• UserFeedBackPresenter is our Presenter

IUserFeedBack - this specify what the presenter can do with your UIController. As you can see, this a very basic method that a typical UI will do. However, instead of letting your UI decided when these actions are to be done, your presenter will decide, and your UI just need to do what the function name suggested

   1: using System;
   3: namespace MVPExample
   4: {
   5:     /// <summary>
   6:     /// Any control that support IUserFeedBack can work with the UserFeedBackPresenter
   7:     /// </summary>
   8:     public interface IUserFeedBack
   9:     {
  10:         void ClearUserInput();
  11:         void DisplayMessage(String savedMessage);
  12:         void PopulateFeedBackType(String[] data);
  13:         void PopulateItemList(String[] data);
  14:         void SetDefaultFeedBackType(int defaultFeedBackTypeIndex);
  15:         void SetDefaultSelectedOption(int[] defaultSelectedOptions);
  16:     }
  17: }


UserFeedBackPresenter - please excuse my poor English spelling and grammar. I have a very simple Presenter which has two important methods: Submit, and Cancel. The Submit() function is called when user submit their feed back though the UI Controller. Once submit is completed, the function will display a message and clear user input. These are the business logic that you may need to do in your presenter, and not your UI Control.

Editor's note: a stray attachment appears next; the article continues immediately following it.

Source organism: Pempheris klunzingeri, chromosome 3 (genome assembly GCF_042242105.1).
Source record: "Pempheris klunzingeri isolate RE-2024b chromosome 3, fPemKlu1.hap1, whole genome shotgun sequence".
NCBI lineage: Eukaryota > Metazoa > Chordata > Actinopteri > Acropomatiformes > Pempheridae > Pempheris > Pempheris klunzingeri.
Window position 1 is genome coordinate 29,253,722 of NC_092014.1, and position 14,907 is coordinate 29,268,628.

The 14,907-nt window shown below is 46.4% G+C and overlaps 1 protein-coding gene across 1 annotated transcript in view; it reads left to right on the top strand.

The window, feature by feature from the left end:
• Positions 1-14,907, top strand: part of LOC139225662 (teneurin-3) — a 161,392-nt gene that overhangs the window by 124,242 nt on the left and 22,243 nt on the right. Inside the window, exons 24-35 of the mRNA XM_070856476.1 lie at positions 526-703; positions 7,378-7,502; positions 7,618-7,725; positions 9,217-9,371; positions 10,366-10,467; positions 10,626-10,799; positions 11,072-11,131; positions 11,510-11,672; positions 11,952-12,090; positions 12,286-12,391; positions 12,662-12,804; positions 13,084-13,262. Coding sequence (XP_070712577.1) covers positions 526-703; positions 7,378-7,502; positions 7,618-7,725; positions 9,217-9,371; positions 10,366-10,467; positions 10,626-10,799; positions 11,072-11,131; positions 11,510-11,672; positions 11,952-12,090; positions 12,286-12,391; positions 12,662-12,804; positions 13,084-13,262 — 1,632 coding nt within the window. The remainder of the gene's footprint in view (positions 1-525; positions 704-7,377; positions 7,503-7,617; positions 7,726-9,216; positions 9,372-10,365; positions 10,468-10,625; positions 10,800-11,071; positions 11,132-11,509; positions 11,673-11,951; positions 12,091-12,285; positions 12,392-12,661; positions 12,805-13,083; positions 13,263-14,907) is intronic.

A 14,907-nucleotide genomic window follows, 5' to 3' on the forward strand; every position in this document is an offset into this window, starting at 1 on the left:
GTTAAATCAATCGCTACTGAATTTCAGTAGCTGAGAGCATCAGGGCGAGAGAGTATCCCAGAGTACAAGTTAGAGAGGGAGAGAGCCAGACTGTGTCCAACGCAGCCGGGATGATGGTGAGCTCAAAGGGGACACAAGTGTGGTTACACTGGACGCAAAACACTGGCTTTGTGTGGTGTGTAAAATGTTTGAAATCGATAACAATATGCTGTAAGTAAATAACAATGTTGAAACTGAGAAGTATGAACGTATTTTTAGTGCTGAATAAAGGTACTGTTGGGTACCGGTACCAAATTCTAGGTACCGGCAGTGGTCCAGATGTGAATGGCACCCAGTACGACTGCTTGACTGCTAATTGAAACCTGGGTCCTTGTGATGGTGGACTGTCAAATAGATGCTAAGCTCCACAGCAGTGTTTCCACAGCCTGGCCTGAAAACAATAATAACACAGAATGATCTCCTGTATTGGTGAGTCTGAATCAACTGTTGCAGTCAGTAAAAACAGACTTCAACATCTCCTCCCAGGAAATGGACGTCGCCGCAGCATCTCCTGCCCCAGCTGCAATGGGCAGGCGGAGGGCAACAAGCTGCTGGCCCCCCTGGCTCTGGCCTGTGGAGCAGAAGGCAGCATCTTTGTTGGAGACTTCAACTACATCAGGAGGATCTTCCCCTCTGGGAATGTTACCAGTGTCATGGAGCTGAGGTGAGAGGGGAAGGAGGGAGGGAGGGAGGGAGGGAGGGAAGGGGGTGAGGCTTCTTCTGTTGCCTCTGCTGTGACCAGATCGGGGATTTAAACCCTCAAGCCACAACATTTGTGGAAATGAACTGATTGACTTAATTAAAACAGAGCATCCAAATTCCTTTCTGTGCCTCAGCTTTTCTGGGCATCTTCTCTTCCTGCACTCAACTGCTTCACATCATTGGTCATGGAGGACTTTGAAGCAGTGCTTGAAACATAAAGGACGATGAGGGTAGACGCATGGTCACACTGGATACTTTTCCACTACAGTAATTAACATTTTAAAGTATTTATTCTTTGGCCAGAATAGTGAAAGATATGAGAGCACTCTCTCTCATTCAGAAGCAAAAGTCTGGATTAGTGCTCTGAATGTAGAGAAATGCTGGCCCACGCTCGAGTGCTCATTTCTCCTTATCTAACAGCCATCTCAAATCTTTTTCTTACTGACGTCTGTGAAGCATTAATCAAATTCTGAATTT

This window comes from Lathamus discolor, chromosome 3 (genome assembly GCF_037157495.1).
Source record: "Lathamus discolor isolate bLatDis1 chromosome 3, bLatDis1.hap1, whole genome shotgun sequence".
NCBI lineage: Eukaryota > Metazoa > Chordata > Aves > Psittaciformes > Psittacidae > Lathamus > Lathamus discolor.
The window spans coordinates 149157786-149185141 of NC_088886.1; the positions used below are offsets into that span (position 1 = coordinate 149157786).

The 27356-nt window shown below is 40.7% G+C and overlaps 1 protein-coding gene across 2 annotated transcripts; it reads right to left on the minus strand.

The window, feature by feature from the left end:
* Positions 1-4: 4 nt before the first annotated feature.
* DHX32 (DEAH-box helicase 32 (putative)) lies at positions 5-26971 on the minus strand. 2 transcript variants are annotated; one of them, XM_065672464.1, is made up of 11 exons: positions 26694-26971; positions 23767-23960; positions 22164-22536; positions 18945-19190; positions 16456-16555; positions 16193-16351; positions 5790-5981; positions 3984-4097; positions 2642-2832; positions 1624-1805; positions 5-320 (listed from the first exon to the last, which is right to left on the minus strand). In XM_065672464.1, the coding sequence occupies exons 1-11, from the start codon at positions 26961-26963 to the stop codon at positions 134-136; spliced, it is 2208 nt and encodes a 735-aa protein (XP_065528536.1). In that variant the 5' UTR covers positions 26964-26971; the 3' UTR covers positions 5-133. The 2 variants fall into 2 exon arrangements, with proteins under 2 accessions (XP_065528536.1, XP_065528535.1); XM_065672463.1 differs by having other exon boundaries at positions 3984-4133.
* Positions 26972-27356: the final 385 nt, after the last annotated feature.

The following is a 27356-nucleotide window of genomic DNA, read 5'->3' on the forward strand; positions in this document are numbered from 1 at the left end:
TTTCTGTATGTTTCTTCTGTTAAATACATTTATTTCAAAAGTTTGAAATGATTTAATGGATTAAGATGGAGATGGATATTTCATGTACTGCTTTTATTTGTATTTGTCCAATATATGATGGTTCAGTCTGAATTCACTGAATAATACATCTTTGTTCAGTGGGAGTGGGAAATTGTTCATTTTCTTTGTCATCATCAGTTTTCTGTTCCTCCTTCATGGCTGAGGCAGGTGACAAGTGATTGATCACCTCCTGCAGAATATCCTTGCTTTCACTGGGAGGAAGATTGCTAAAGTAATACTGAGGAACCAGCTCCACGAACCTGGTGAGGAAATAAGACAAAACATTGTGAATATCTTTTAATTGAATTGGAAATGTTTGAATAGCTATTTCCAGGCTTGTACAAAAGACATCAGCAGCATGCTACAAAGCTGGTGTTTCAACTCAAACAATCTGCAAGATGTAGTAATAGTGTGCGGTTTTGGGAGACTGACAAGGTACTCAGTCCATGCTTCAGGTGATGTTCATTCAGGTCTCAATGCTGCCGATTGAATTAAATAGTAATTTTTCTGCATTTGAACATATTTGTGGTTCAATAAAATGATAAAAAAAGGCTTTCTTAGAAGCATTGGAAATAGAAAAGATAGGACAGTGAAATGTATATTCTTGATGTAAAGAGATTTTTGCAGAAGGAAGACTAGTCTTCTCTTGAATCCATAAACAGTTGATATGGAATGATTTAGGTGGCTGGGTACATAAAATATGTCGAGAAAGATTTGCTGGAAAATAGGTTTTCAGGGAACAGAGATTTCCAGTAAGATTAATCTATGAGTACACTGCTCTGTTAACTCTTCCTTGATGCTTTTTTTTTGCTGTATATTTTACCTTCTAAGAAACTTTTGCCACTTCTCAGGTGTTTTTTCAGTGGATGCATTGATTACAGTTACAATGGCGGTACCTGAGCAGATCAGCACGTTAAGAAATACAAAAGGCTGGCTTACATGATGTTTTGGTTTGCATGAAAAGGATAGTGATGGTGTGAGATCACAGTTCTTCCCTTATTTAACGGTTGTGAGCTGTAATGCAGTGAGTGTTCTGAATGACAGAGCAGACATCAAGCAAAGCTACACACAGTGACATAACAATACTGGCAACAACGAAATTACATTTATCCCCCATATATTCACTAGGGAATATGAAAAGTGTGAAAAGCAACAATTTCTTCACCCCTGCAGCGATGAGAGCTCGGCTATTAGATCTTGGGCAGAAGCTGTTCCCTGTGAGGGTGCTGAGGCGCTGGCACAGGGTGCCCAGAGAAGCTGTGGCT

Important: If you look at the constructor, you have to pass a IUserFeedBack object.

   1: using System;
   2: using System.Collections.Generic;
   4: using MVPExample;
   6: namespace MVPExample
   7: {
   8:     /// <summary>
   9:     /// The presenter is the link between the IUserFeedBack control and your data model
  10:     /// </summary>
  11:     public class UserFeedBackPresenter
  12:     {
  13:         IUserFeedBack userFeedbackControl = null;
  14:         List<String> feedBackTypeList = new List<string>();
  15:         List<String> itemList = new List<string>();
  17:         public UserFeedBackPresenter(IUserFeedBack someControl)
  18:         {
  19:             userFeedbackControl = someControl;
  21:             feedBackTypeList.Add("Satisfied");
  22:             feedBackTypeList.Add("Alright");
  23:             feedBackTypeList.Add("Unsatisfied");
  24:             feedBackTypeList.Add("No Idea");
  26:             userFeedbackControl.PopulateFeedBackType(feedBackTypeList.ToArray());
  27:             userFeedbackControl.SetDefaultFeedBackType(0);
  29:             itemList.Add("Customer Service");
  30:             itemList.Add("Product Functionalities");
  31:             itemList.Add("User Interface");
  32:             itemList.Add("Software Defects");
  34:             userFeedbackControl.PopulateItemList(itemList.ToArray());
  35:             userFeedbackControl.SetDefaultSelectedOption(new int[] {1,2});
  37:         }
  39:         public void Submit(string name, string email, string selectedType, string[] selectedOptionList)
  40:         {
  41:             string message = String.Format("Thank you for submitting the following information\nName: {0}\nEmail: {1}\nFeedBack: {2}\nSelected Option:{3}",